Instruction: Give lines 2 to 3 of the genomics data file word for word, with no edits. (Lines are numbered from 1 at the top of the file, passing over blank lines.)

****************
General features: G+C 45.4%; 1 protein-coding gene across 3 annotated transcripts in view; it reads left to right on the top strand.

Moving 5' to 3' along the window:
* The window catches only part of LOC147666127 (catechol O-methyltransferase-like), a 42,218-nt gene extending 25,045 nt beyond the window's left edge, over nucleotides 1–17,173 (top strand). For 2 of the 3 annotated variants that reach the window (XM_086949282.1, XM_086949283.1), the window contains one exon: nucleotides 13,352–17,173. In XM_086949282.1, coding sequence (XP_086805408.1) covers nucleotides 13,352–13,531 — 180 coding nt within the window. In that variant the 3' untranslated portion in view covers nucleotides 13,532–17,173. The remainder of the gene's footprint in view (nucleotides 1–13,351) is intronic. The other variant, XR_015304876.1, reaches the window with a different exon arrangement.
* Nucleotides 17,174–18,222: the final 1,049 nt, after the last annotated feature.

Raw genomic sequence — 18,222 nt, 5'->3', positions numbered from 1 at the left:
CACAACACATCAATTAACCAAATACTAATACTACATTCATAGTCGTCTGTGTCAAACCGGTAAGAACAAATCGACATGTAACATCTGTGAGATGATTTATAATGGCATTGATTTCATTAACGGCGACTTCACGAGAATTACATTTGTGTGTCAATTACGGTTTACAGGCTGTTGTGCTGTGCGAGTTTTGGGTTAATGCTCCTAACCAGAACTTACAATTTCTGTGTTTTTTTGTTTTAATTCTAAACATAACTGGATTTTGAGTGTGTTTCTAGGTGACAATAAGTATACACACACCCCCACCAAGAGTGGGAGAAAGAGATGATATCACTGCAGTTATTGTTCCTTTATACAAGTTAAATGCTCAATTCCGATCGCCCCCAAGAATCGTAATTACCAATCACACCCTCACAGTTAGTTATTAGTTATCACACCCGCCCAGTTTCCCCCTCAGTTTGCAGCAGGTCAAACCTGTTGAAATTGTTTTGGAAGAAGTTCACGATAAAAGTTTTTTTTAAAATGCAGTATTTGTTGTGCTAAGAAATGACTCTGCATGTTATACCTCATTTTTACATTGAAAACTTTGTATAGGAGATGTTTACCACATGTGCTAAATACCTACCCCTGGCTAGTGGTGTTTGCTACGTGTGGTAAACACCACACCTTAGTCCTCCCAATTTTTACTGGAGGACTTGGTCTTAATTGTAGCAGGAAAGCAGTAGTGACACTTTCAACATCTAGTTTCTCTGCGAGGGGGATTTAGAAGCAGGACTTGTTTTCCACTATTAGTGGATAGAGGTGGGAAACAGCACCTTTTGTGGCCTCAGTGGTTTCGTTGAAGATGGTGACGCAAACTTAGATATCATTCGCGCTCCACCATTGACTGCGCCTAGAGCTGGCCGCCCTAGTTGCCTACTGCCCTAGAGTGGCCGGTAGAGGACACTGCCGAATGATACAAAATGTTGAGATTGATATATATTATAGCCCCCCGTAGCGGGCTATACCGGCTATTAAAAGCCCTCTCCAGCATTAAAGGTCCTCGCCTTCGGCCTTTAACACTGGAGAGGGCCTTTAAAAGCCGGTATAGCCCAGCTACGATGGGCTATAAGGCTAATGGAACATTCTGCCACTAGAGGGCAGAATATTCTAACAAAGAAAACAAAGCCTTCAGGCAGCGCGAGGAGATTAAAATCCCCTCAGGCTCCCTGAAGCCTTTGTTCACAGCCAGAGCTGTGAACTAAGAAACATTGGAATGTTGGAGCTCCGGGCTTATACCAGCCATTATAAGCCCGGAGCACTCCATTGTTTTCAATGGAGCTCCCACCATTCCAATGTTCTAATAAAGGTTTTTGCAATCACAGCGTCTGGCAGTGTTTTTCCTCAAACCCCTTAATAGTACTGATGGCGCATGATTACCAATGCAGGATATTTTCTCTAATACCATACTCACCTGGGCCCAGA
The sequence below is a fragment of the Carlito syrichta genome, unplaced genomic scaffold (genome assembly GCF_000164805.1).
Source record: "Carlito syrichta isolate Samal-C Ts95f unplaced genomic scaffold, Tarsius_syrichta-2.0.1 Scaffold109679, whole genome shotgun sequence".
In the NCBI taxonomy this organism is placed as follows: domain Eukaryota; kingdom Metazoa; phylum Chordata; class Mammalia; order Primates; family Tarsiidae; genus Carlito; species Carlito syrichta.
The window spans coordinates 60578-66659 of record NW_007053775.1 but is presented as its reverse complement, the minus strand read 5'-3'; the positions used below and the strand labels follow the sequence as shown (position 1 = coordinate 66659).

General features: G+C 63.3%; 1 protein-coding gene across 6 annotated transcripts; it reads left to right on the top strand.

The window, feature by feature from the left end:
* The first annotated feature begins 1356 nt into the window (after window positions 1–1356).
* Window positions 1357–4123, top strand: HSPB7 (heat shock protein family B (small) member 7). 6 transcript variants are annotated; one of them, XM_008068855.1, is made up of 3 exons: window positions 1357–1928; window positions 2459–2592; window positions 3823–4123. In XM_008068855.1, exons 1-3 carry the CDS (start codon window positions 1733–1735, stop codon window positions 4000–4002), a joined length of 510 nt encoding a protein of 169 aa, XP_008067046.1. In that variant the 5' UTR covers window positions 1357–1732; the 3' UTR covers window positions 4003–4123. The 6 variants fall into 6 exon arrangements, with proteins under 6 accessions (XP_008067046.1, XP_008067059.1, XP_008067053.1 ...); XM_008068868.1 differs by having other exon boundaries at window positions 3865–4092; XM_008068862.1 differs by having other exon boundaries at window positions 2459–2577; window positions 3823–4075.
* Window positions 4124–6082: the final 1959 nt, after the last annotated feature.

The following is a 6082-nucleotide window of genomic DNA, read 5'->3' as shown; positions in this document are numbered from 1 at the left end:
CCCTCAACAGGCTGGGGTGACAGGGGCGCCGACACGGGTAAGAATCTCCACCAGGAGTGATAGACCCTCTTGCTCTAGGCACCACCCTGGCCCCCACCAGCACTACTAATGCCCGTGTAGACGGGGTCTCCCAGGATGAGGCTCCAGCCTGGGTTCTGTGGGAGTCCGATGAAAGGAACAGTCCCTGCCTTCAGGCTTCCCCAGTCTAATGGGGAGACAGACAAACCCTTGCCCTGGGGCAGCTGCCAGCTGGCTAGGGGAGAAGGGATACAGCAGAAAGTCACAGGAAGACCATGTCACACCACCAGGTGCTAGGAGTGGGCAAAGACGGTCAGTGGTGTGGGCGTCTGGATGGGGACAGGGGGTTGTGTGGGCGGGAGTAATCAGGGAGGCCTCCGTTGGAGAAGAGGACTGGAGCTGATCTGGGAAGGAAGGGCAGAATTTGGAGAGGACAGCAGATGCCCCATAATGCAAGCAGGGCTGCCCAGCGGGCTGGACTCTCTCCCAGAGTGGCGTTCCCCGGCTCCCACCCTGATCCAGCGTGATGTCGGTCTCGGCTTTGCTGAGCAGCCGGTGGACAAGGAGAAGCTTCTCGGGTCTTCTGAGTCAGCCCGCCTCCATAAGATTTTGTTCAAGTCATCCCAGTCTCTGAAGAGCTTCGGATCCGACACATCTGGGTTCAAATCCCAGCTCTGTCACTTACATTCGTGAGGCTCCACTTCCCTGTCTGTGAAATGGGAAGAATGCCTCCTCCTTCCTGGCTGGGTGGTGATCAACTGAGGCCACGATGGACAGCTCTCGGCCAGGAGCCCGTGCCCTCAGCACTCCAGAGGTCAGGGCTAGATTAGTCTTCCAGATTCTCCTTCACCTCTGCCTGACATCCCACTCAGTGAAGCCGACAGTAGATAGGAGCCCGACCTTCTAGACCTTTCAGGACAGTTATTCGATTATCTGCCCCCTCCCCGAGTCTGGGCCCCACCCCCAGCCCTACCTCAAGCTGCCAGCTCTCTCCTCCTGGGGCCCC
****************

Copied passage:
Moving 5' to 3' along the window:
* The window catches only part of LOC147666127 (catechol O-methyltransferase-like), a 42,218-nt gene extending 25,045 nt beyond the window's left edge, over nucleotides 1–17,173 (top strand). For 2 of the 3 annotated variants that reach the window (XM_086949282.1, XM_086949283.1), the window contains one exon: nucleotides 13,352–17,173. In XM_086949282.1, coding sequence (XP_086805408.1) covers nucleotides 13,352–13,531 — 180 coding nt within the window. In that variant the 3' untranslated portion in view covers nucleotides 13,532–17,173. The remainder of the gene's footprint in view (nucleotides 1–13,351) is intronic. The other variant, XR_015304876.1, reaches the window with a different exon arrangement.